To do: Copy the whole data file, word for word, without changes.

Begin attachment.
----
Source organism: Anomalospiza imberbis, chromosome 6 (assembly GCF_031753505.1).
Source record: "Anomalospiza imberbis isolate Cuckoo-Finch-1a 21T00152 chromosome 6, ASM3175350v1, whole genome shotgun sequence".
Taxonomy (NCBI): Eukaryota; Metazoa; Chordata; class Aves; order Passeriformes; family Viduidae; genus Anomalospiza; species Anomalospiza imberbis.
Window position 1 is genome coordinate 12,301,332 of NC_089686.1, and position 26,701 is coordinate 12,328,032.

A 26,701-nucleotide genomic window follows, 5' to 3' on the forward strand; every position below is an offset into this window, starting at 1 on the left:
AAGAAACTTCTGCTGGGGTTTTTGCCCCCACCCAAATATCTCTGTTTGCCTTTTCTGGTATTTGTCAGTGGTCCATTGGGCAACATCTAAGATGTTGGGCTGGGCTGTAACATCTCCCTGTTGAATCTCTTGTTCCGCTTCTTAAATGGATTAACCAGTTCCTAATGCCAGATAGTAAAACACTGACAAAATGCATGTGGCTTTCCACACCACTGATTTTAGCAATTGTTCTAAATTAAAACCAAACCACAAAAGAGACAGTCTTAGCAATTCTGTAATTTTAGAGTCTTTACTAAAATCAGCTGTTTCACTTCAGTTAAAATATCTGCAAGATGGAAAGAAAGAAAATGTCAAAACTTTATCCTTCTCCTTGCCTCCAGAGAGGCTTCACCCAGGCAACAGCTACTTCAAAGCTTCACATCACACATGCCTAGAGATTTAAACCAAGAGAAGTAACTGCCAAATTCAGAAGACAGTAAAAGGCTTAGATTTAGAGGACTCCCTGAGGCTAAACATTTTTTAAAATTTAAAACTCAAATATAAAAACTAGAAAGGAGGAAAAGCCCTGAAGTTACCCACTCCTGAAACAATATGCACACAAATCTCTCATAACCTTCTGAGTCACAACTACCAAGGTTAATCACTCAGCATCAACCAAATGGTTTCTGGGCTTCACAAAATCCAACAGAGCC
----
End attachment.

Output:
Source organism: Anomalospiza imberbis, chromosome 6 (assembly GCF_031753505.1).
Source record: "Anomalospiza imberbis isolate Cuckoo-Finch-1a 21T00152 chromosome 6, ASM3175350v1, whole genome shotgun sequence".
Taxonomy (NCBI): Eukaryota; Metazoa; Chordata; class Aves; order Passeriformes; family Viduidae; genus Anomalospiza; species Anomalospiza imberbis.
Window position 1 is genome coordinate 12,301,332 of NC_089686.1, and position 26,701 is coordinate 12,328,032.

A 26,701-nucleotide genomic window follows, 5' to 3' on the forward strand; every position below is an offset into this window, starting at 1 on the left:
AAGAAACTTCTGCTGGGGTTTTTGCCCCCACCCAAATATCTCTGTTTGCCTTTTCTGGTATTTGTCAGTGGTCCATTGGGCAACATCTAAGATGTTGGGCTGGGCTGTAACATCTCCCTGTTGAATCTCTTGTTCCGCTTCTTAAATGGATTAACCAGTTCCTAATGCCAGATAGTAAAACACTGACAAAATGCATGTGGCTTTCCACACCACTGATTTTAGCAATTGTTCTAAATTAAAACCAAACCACAAAAGAGACAGTCTTAGCAATTCTGTAATTTTAGAGTCTTTACTAAAATCAGCTGTTTCACTTCAGTTAAAATATCTGCAAGATGGAAAGAAAGAAAATGTCAAAACTTTATCCTTCTCCTTGCCTCCAGAGAGGCTTCACCCAGGCAACAGCTACTTCAAAGCTTCACATCACACATGCCTAGAGATTTAAACCAAGAGAAGTAACTGCCAAATTCAGAAGACAGTAAAAGGCTTAGATTTAGAGGACTCCCTGAGGCTAAACATTTTTTAAAATTTAAAACTCAAATATAAAAACTAGAAAGGAGGAAAAGCCCTGAAGTTACCCACTCCTGAAACAATATGCACACAAATCTCTCATAACCTTCTGAGTCACAACTACCAAGGTTAATCACTCAGCATCAACCAAATGGTTTCTGGGCTTCACAAAATCCAACAGAGCC